* Any views expressed in this opinion piece are those of the author and not of Thomson Reuters Foundation.
While it was great fun reading the pieces about five notables who are female, please note that four out of five were or are still outside the innermost circles of power. And by the way, while these five have impressive successes and apparently operate on equal footing with male colleagues, U.S. women in general are being hit harder than men by the country’s slow recovery.
One measure of women’s equality is the right of women to be as big of a jerk as any man.
Another is for a woman to replace a man in a position of extraordinary power.
A third is for a woman to carve out a sphere of influence where she can successfully challenge the guy-wisdom
A fourth is for a woman to be so financially and professionally successful, she claims she doesn’t need power
A fifth is to be ahead in the Iowa polls.
All were on display this week in a coincidental convergence of news stories about women, significant women, who were not part of a sex scandal or failed marriage, but for their work!
Rebekah Brooks, the right-hand woman serving Rupert Murdoch in charge of the newsrooms where reporters routinely hacked into private telephone calls, including the Royals and the former Prime Minister Gordon Brown (along with erasing messages left on the phone of a murdered teen) is certainly a big time jerk and finally resigned today. A truly remarkable set of circumstances that mark her as a jerk of the year regardless of gender.
Christine Lagarde is apparently not a jerk—at least not as big as one as the former head of the International Monetary Fund. In her first week at work as head of the hugely important lender to developing nations appointed two top aides, one from China and one from the United States. She also gave an exclusive interview to This Week" anchor Christiane Amanpour in which she gave the U.S. a little shove in the direction she thought the current debt talks should go.
"I can't imagine for a second that the United States would default," Lagarde told Amanpour. “But, clearly, this issue of the debt ceiling has to be resolved."
Sheila Bair was the cover of The New York Times Magazine and the profile inside painted her as a hero. The former head of the Federal Deposit Insurance Corporation gave what is described as an “exit interview” detailing how she fought the against Treasury Secretary Henry Paulson and Timothy Geithner, back when he was president of the New York Federal Reserve (he now has Paulson’s old job) to forget bailing out big banks and investors and to focus on helping homeowners.
Although she was called “difficult,” she won one major battle by simply “dragging it out” until the financial crisis of 2008 made vividly clear she was right and they were wrong. Bair, a Republican from Independence, Kan., has never made women’s issues as part of her portfolio, but as Women’s eNews has reported, subprime mortgages were heavily marketed to women and thus it is not surprising that the one person in the Obama economic troika fighting for the mortgage holders was a person named Sheila.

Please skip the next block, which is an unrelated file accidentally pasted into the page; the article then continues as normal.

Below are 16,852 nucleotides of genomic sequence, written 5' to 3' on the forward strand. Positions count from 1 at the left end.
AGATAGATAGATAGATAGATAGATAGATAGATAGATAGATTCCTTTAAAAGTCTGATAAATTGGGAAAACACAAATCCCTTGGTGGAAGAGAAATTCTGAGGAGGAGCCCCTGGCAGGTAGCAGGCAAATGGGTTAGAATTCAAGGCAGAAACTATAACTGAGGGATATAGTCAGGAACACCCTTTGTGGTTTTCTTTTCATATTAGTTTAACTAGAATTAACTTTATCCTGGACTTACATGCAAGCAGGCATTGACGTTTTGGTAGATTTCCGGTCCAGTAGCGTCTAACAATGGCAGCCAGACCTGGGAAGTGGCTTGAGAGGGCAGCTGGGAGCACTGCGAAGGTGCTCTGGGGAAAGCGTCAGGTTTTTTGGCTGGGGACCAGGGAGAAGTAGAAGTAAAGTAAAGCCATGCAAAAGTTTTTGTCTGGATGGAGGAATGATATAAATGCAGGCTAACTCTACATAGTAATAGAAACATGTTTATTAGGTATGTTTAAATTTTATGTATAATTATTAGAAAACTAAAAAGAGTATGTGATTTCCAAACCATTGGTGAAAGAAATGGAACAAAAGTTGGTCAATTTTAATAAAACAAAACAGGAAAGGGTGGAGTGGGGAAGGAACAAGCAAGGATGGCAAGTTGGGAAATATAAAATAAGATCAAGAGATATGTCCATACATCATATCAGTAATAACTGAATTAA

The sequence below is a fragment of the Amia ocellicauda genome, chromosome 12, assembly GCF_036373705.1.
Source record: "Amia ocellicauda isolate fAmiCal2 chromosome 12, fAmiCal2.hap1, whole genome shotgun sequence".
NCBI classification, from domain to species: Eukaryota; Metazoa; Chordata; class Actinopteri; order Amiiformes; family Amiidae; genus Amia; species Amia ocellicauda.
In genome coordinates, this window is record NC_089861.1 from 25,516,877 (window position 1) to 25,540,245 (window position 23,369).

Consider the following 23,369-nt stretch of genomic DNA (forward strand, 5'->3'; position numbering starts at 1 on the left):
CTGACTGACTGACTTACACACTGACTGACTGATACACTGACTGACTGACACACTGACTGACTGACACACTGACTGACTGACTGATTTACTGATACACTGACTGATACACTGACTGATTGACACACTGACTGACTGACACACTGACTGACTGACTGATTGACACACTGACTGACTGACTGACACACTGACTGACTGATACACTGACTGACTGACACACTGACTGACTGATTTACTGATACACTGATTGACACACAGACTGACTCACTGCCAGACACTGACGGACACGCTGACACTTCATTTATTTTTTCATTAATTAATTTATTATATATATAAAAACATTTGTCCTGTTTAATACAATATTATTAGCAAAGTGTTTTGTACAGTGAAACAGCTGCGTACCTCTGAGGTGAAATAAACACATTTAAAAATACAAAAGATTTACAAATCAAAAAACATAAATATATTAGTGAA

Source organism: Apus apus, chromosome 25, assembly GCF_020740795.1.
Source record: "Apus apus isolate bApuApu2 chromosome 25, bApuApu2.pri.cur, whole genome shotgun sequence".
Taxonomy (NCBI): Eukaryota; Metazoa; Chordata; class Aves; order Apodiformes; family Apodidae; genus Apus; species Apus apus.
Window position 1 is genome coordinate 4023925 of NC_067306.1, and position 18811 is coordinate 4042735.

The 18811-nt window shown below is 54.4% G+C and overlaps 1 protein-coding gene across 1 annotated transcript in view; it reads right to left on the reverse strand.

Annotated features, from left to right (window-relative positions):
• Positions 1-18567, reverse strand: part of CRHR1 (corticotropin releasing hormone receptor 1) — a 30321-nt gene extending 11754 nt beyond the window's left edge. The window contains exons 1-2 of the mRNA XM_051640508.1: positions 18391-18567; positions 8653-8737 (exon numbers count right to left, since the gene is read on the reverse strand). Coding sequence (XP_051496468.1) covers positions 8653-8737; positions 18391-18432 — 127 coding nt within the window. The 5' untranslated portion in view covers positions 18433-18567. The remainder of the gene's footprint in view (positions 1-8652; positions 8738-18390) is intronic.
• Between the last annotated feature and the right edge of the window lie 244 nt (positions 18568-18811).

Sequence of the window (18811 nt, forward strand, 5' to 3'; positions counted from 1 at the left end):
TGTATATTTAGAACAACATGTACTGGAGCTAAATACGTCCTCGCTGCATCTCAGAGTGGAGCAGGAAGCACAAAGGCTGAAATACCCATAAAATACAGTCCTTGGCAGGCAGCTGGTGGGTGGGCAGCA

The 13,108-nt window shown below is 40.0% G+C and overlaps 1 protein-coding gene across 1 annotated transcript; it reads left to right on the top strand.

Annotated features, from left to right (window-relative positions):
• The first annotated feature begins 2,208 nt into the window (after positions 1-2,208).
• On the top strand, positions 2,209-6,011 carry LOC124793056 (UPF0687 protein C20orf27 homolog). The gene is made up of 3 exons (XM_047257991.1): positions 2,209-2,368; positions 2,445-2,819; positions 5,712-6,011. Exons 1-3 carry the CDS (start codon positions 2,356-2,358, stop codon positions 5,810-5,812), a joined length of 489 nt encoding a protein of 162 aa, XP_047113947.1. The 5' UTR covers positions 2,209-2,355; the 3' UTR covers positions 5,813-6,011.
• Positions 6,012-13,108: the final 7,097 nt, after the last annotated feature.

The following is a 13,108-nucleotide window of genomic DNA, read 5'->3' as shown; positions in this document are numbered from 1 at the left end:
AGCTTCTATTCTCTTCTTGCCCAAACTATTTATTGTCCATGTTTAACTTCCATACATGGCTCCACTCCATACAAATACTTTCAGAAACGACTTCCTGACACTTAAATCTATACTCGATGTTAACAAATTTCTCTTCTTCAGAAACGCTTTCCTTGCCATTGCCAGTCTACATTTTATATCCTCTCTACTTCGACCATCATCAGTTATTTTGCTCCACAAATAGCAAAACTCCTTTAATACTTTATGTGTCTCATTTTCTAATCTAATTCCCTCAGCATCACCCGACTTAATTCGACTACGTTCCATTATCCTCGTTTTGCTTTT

The New Yorker published a cover story on a woman who is an outstanding success in the boy-toy mecca of Silicone Valley. The writer, Ken Auletta, describes Sandberg, the chief operating officer of Facebook, as “post-feminist” although does not quote her using that term herself. She was not made C.E.O. of Facebook when she hired on and is not a member of the board, but she claims such seats of power are irrelevant to her.
She is happy running the company and making it hugely profitable. In her speeches around the country and her actions within the company, according to Auletta, Sandberg emphasizes that women should “lean in” to taking on opportunities. She also emphasizes that women do not push themselves forward as much as men and that, once they start considering having a family, they stop “raising their hand.” Her advice? Get the job you want first and “don’t leave before you leave.” Not quite post-feminist by my standards.
Clearly her advice is meant for those with M.B.A’s. or other top degrees, but Michele Bachmann reaches a more grassroots crowd. She is more of an anti-feminist, albeit one who clearly has benefited from the women’s rights movement: she is a small business owner and a U.S. tax attorney. (Michele—there were no female attorneys in the room when the Constitution was written. See letters from John Adams to Abigail for more information.)
Described as less wacky, and thus more electable, than Sarah Palin. Bachmann is ahead in the Iowa polls and the other guys in the race are starting to really get put out. News media have begun to drop their ridicule and treat her as the serious candidate she is: Right now she is not responding to charges that her mental health clinic offered “gay conversion” therapy. Which is just fine and dandy. Her record should be examined.
Bottom line though: Despite the bumper crop of women being taken seriously, current report indicate that women are losing ground economically every day.
Joan Entmacher, the economy watcher for the National Women's Law Center cited the hard data during a press conference yesterday.
The most recent federal jobs report indicates that since the recent recession ended in 2009, men have added 768,000 jobs, while the number of jobs held by women has fallen by 218,000. Entmacher added that women not gain as many jobs as men, women actually lost jobs. “Fewer women are employed today than they were when the recession ended,” Entmacher said. She pointed to the large lay offs in government jobs. “Women lost 70 percent of all the jobs lost in the public sector,” she reported.
Unfortunately, none of the media stars put their own success in this context so no, we are not done yet!